6th July , 2016

Why I am learning React Native

Write once, run everywhere doesn't work

I've been an advocate of Javascript Applications for native for a long time. Writing an app once and deploying to all devices makes sense in theory. There's less code to write and it's easier to maintain. Who wouldn't want 2 for the price of 1?

Hybrid frameworks, such as Cordova offer this kind of promise as they use a headless web view to allow you to deploy HTML apps to mobile. This means you can write your web app as normal, but it'll deploy to native devices. The user will think they are using a native app, but really they are just in a web browser. The problem with this idea is that the web view (within a native app) was never designed to give you the slick performance of a native app. Native apps have a responsive quality that you do not expect from web apps. But when you're running a web view without the head the way Cordova does, the user doesn't know he's not using a native app. Therefore if the user believes he is in a native app, he's going to be less forgiving to a clunky experience. It just doesn't feel right.

Cordova has the right idea, but we haven't got to the stage where browsers can leverage the responsiveness of native. I have experienced this first hand whilst building an Ionic App that uses Cordova. You can read more about the performance benefits of React Native in this comparison post

Welcome React Native.

Learn once, write everywhere

React Native's principles is about learning the framework once and then being able to write native Android and iOS apps using the same syntax. It's all written in Javascript so the API you will be learning is the same, but there are different UI components for both operating systems as the look and feel of an iOS app is different to that of Android. A key example of this is the back button. iOS doesn't have a hardware back button, so iOS developers deal with this in their application. However Android devices do have back buttons, so you have to deal with this in your logic as well as your UI. This doesn't mean you have to write your app twice though. Facebook reported that their Ads Manager application has 87% code reuse between iOS and Android. If you write web apps already, you probably reuse less code trying to make your site responsive.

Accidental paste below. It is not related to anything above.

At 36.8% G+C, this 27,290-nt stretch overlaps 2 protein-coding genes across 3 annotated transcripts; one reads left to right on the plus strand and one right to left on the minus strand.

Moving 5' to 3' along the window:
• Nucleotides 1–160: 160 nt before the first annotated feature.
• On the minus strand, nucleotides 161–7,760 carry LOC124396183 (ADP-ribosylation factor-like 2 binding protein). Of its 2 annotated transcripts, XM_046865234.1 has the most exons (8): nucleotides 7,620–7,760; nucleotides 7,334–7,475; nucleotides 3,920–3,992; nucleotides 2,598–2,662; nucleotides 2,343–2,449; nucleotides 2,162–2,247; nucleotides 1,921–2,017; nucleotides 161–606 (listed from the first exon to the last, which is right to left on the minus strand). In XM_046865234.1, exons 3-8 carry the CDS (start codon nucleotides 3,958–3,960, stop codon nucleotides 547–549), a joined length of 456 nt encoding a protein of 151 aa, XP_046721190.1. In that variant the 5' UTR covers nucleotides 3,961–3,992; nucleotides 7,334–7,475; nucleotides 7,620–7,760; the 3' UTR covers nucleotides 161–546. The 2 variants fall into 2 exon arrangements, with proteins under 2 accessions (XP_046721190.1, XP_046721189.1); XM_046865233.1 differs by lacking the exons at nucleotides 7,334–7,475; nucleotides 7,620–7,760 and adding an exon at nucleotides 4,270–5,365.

I already know how to make web apps

React Native is all Javascript. So as a front-end developer you're already in a great position to creating mobile apps with React Native. You can use all the node modules you're used to using and the syntax is entirely familiar. I also have been using ReactJS for a while now and therefore I already know how the library works, I just need to learn the native APIs and components.

Native performance with familiar syntax? I'll take that.

CSS for Layout

I've only ever experimented with layouts in Android, but I know I never want to do it again. The layout system was not very flexible and it was difficult to make fluid layouts. It may have changed since I tried Android development all those years ago, but now with React Native I can use my years of CSS knowledge to layout my app.

Familiar workflow for faster iteration

Facebook has built-in support for live reload, hot reloading and debugging your Javascript in Chrome. It makes it super easy to jump into Native development without ever really touching Xcode or Eclipse. I just build it in Xcode and my emulator is live reloading whenever I make changes to code. Super cool! For web developers this is we're used to, but for native developers the iteration would be slower as you'd have to rebuild the entire Swift/Objective C project to see your changes.

Faster deployment to App Store

Since React Native is Javascript, Apple will allow you to hot push fixes to your app without going through the normal approval processes. Anyone that has gone through this before will know how painfully long that process can be, so this is a big boon for developers who need to iterate quickly based on feedback/bugs from users.

Making mobile apps is cool

Okay this isn't a really solid logical reason. It's probably more emotional. I've always wanted to make mobile apps, but I've never really wanted to invest the time into learning Objective C or Swift. Especially since I'd only be developing for iOS. With React Native it allows me to create apps in both environments with the same syntax. It's bringing the power of native to web developers and I for one am going to jump on that bandwagon.

Where to start?